I’ve been re-watching episodes of Cheers on Netflix. If you’re not familiar with the show, it’s a very popular 1980s sitcom set in a local Boston neighborhood bar that featured a variety of relatable characters. Even if you’ve never watched the show, I’m certain you know it’s theme song:
As I watch through the series, it seems that there are many things churches today can learn from Cheers.
No, I don’t mean churches should serve beer, though Norm would be the first in the door if they did. Rather, there are certain aspects of the atmosphere and characters the show depicts (and the song wonderfully captures) that churches should emulate.
So, here are five lessons churches can learn from Cheers.
Lesson 1: People were Genuine
Nobody’s perfect, and at Cheers, nobody was expected to be (well, except maybe Sam in his own eyes). Patrons were regular folks living regular lives being regular people.
They laughed, they cried, they chided, and they encouraged.
If you had a problem, you were free to share it. If you had a wild idea or opinion, people wanted to hear it (even if it was just to laugh at you, but that was part of the experience).
Churches should be this way. Too often we expect people to be on their best behavior, always smiling, always happy.
That’s not real life. That’s more fake than a television program.
Instead, people should be free to express their joys and sorrows. Church should be a safe place to vent, praise, sing, and cry.
This leads directly to the second lesson churches can learn from Cheers.
[bctt tweet=”Sometimes churches & Christians are more fake than the characters on a TV show. #authenticfaith” username=”jrothra”]
Lesson 2: People Disagreed without Being Judgmental
Sometimes it seems like some of the most intolerant people are in churches. Disagree, well then, you’re not knowledgeable enough, not holy enough, or not even Christian enough.
People in Cheers had their disagreements. They had their fair share of all out screaming matches. In the end, though, they didn’t let those differences of opinion divide them.
Churchgoers, however, are some of the quickest to split over the stupidest, most minor things. Sadly, in many churches, if one person has a different opinion–if they don’t conform–then they are deemed somehow inferior. Even worse, some may say they aren’t even saved!
Those who came to Cheers had vastly differing opinions. Sometimes they had heated arguments. In the end, however, they remained friends.
This leads me to the third lesson.
Lesson 3: People Supported Each Other
The folks at Cheers chided each other quite often. Nevertheless, they were friends and would step in to support and help each other in times of need. In season 2‘s episode, “Li’l Sister Don’t Cha,” Cliff falls in love with Carla’s flirtatious playgirl sister, Annette. When they discover Cliff is going to propose, they intervene to try to save him from the inevitable rejection and heartache. In season 6‘s “I on Sports,” the gang encourages Sam in his desire to be a sports commentator despite his abysmal performance.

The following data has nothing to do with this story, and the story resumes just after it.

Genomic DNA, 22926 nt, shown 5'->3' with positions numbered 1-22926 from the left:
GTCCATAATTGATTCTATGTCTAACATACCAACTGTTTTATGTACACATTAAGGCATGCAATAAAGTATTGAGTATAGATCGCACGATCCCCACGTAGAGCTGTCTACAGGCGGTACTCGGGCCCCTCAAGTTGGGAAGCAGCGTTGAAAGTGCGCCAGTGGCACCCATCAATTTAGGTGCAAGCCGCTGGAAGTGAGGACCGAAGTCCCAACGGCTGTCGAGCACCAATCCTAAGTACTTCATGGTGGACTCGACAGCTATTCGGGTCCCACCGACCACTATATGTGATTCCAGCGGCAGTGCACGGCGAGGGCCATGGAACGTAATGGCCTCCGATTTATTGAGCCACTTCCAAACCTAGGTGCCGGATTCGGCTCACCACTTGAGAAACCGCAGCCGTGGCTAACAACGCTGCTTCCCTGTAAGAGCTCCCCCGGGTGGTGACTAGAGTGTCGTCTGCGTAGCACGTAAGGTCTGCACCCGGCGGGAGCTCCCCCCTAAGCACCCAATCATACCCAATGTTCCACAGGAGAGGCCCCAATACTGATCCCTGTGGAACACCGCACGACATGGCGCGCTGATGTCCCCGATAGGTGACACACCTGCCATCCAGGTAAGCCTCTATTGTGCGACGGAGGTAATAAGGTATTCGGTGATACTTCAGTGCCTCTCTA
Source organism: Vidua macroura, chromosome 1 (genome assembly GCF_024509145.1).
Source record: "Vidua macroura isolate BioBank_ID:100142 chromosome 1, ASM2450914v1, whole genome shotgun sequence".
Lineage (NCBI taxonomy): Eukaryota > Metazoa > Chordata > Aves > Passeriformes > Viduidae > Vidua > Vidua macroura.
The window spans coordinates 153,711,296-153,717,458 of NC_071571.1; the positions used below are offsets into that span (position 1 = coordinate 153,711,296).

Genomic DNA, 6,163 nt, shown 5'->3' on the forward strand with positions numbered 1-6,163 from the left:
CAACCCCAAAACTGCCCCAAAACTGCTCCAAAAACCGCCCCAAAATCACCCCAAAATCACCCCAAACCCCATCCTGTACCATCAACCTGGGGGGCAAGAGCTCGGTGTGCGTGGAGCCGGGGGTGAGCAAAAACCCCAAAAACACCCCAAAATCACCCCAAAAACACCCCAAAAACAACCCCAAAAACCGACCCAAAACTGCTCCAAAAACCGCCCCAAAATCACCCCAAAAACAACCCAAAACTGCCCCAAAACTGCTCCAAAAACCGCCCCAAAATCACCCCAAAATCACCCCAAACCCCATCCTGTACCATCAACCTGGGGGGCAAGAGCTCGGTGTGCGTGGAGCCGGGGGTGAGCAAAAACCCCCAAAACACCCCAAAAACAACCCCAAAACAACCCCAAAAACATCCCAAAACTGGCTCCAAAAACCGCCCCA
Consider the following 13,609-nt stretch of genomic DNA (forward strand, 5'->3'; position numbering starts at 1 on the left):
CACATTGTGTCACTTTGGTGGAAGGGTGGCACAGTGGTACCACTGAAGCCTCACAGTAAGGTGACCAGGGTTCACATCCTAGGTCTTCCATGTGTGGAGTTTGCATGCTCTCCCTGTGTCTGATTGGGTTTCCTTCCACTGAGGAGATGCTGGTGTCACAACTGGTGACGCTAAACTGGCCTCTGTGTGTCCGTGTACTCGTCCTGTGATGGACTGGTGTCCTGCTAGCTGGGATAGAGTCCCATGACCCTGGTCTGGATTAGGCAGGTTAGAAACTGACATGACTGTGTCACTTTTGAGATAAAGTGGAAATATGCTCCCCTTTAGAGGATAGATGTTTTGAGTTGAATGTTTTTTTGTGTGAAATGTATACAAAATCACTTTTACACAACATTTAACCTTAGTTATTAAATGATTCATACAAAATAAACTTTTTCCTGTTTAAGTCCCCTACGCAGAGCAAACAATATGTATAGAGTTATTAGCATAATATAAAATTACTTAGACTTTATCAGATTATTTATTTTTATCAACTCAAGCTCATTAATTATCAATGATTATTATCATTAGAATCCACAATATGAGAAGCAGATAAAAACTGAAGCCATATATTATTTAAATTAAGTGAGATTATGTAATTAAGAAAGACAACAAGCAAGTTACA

When one member of the group needed help or backing, their friends at Cheers were there. Churches should be this way.
As Christians we should cheer on those who pursue a dream, even offering direction and advice to help them in their passion. We should also be willing to speak the truth in love to them when we know they are going down a harmful path.
In short: churches should be a place where people support each other, not tear each other down.
We now come to one I think many Christians often overlook . . .
[bctt tweet=”Churches should be a place where ppl support each other, not tear each other down. #christianliving” username=”jrothra”]
Lesson 4: People had a Sense of Humor
Ever told a funny story to your Christian friend only to have them look at you in disapproval? Ever seen someone attempt a practical joke, just to be rebuked for their childish or unchristian behavior?
Sadly, it seems that some Christians sacrifice their senses of humor at the cross of Christ. Nowhere in the Bible does it say Christians are to be humor-free, fun-free, and devoid of a sense of humor.
Now, I’m sure many would point to Christian comedians as counter-evidence to my point.
Yes, there are Christian comedians, some funnier than others (and some downright unfunny, if we’re honest). Yes, many Christians laugh at their jokes and churches invite these professional entertainers to perform. Outside of this entertaining subgenre, however, humor can be harder to find.
Satire, practical jokes, a good friendly ribbing, and sarcasm were everyday activities on Cheers. Among some churchgoers, however, these things are shunned as unfriendly and unchristian. I only ask, “according to whom?” Not the Bible.
Rather, churchgoers should be free to laugh and enjoy good, clean, friendly fun.
Lesson 5: They were Friends
This is less a separate “lesson” and more like a culmination of the previous four.
Norm, Cliff, Carla, Diane, Coach, Sam, Woody, Frasier–even Rebecca and Lilith . . . they were friends.
Because of their friendship, they picked on one another, but at the same time supported each other. Yes, though fought, but they also cried and laughed together.
Churches and churchgoers should epitomize this.
In truth, Cheers was a television program and, thus, the characters were written a certain way. Nevertheless, as I stated before, sometimes churches and Christians are more fake than the characters on the screen.
The people at Cheers were imperfect people dealing with life. Churchgoers are no different. It’s time we came together in love and friendship and be the light that shines the gospel truth to others.
“By this all men will know that you are My disciples, if you have love for one another.” – Jesus (John 13:35)